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Brexit could reduce Transport for London's income, credit ratings agency claims

Published 09/05/2016

TfL would be hit by a decrease in passengers as a result of fewer EU nationals living and working in London, Moody's claims
TfL would be hit by a decrease in passengers as a result of fewer EU nationals living and working in London, Moody's claims

Universities and Transport for London (TfL) are among the public sector bodies that have the most to lose from Brexit, according to a report from credit ratings agency Moody's.

It warned that UK universities' "significant EU research funding" would be uncertain following a vote to leave, while fewer EU students would choose to study in Britain.

TfL would be hit by a decrease in passengers as a result of fewer EU nationals living and working in London, depleting the transport provider's fare take.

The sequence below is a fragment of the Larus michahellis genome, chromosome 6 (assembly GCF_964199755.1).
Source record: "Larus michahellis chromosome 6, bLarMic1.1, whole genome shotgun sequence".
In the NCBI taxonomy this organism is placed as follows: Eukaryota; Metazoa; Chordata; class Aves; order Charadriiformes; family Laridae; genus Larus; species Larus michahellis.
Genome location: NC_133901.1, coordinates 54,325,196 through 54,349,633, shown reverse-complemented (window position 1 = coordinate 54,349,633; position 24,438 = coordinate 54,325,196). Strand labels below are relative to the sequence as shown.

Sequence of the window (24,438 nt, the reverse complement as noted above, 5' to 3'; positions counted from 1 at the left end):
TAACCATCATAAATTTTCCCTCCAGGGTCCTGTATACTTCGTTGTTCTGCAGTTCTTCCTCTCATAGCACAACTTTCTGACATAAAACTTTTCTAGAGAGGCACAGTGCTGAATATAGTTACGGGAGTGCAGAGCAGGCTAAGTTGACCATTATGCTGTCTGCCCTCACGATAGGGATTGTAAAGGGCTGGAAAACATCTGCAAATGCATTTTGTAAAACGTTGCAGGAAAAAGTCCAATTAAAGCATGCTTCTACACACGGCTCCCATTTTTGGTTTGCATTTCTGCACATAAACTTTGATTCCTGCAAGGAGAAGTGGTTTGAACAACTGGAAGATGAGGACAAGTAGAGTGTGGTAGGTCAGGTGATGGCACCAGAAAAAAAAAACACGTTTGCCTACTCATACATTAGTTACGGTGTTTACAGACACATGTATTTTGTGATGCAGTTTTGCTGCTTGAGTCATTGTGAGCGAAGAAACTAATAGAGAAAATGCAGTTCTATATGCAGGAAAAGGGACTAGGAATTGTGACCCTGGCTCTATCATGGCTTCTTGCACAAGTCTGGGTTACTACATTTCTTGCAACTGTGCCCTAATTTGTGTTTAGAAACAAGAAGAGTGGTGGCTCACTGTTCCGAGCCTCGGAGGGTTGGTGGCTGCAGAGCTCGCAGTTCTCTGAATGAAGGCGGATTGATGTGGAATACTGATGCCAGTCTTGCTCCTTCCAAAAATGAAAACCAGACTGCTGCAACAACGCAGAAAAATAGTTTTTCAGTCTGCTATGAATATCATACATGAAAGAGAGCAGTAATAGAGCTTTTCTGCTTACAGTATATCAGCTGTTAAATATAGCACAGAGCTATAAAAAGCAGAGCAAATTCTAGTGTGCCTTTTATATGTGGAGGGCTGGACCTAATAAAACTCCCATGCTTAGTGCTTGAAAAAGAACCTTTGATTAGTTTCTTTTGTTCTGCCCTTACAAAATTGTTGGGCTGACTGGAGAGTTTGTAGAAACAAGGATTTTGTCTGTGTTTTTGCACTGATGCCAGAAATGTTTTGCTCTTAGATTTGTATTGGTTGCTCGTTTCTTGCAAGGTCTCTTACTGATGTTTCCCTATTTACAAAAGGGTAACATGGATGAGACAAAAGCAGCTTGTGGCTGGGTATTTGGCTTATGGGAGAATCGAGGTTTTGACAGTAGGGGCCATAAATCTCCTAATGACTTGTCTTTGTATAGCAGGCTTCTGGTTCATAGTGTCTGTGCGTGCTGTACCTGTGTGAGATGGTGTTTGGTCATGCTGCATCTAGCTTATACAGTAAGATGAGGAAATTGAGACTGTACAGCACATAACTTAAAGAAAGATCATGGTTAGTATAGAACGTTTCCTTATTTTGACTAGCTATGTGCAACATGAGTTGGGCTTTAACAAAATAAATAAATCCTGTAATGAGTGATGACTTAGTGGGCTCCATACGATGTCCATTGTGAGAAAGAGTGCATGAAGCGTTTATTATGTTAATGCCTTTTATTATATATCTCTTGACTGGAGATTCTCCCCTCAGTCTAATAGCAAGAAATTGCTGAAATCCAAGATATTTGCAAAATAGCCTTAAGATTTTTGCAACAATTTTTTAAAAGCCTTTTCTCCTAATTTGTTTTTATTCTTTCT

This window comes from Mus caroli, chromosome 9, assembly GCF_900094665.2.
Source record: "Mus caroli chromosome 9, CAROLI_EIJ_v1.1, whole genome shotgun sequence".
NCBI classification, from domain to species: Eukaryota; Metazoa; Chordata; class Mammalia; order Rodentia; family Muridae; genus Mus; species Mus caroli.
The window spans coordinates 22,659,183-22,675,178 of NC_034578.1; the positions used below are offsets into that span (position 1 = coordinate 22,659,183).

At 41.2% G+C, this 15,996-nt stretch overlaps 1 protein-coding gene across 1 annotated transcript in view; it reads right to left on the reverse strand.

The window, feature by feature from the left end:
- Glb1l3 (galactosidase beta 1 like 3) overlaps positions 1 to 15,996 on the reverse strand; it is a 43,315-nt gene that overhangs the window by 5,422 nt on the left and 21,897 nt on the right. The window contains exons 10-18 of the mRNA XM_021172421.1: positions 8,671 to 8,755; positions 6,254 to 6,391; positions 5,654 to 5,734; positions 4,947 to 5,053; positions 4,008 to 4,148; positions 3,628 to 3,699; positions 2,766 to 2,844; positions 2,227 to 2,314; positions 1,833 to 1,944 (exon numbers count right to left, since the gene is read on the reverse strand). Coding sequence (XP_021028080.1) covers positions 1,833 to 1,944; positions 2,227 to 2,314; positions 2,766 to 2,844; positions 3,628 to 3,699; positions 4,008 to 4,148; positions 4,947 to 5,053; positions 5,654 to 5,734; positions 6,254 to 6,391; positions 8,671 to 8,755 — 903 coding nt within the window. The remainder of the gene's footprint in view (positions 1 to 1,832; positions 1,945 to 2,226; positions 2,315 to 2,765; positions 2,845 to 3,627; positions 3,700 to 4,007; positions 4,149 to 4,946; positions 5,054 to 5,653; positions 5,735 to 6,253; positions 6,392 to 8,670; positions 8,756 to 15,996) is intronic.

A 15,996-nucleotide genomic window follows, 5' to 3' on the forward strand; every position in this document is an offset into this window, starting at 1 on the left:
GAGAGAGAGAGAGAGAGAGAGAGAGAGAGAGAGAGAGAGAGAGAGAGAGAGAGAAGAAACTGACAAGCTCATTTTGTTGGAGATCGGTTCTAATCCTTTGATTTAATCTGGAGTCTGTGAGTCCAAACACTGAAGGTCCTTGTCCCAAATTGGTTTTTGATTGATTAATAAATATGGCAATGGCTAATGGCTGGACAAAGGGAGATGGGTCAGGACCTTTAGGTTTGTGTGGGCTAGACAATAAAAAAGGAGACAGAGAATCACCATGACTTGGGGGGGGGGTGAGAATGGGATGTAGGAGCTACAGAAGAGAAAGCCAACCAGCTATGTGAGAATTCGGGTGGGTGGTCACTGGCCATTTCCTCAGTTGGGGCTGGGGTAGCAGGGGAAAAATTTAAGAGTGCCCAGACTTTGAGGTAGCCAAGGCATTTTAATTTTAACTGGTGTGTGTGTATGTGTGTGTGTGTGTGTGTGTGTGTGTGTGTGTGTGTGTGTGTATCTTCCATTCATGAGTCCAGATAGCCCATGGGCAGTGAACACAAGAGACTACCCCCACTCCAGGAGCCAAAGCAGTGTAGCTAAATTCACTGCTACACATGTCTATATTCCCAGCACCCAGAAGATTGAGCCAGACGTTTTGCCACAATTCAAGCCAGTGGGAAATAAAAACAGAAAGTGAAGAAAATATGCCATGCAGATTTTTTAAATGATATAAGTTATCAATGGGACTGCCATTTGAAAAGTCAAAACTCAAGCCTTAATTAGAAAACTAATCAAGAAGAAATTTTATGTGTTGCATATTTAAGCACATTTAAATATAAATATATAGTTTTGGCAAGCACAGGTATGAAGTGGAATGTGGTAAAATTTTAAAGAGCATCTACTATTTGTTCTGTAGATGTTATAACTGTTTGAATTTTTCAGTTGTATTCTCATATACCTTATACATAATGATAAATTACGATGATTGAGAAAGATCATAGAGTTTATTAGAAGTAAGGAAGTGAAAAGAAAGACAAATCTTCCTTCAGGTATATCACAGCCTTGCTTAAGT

Jennifer Wong, senior analyst at Moody's, said: "UK public sector entities receive various forms of EU funding, including research funding for universities and structural and investment funds for local authorities.

"The public sector also benefits from European Investment Bank (EIB) lending. The future of these funding sources would be uncertain following a vote to exit."

Across the board, a UK vote to leave would see a "negative impact" on public services, Moody's said. Slower economic growth could sting local authority funding, and housing associations could be hit by the resulting higher unemployment and rent arrears.

Moody's also reiterated its view that Brexit would lead to "heightened uncertainty" and slower economic growth in the UK, resulting in a possible downgrade to Britain's sovereign credit rating.

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